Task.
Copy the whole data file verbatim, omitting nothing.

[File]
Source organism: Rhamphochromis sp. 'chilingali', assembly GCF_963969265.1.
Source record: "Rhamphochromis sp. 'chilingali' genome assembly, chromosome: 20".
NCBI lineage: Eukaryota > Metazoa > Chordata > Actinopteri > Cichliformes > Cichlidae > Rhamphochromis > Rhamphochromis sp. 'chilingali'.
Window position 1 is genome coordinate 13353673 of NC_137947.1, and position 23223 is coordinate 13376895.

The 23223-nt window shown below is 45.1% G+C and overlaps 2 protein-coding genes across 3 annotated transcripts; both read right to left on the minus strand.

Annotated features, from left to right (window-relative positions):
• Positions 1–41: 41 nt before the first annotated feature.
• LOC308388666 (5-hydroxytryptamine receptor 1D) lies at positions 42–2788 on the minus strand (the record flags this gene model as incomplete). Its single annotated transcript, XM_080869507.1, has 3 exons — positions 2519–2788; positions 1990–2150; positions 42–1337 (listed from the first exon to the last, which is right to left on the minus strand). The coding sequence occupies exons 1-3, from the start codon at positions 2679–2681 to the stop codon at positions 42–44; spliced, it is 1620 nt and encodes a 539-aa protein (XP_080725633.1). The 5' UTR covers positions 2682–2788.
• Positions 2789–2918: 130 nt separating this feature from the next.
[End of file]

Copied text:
Source organism: Rhamphochromis sp. 'chilingali', assembly GCF_963969265.1.
Source record: "Rhamphochromis sp. 'chilingali' genome assembly, chromosome: 20".
NCBI lineage: Eukaryota > Metazoa > Chordata > Actinopteri > Cichliformes > Cichlidae > Rhamphochromis > Rhamphochromis sp. 'chilingali'.
Window position 1 is genome coordinate 13353673 of NC_137947.1, and position 23223 is coordinate 13376895.

The 23223-nt window shown below is 45.1% G+C and overlaps 2 protein-coding genes across 3 annotated transcripts; both read right to left on the minus strand.

Annotated features, from left to right (window-relative positions):
• Positions 1–41: 41 nt before the first annotated feature.
• LOC308388666 (5-hydroxytryptamine receptor 1D) lies at positions 42–2788 on the minus strand (the record flags this gene model as incomplete). Its single annotated transcript, XM_080869507.1, has 3 exons — positions 2519–2788; positions 1990–2150; positions 42–1337 (listed from the first exon to the last, which is right to left on the minus strand). The coding sequence occupies exons 1-3, from the start codon at positions 2679–2681 to the stop codon at positions 42–44; spliced, it is 1620 nt and encodes a 539-aa protein (XP_080725633.1). The 5' UTR covers positions 2682–2788.
• Positions 2789–2918: 130 nt separating this feature from the next.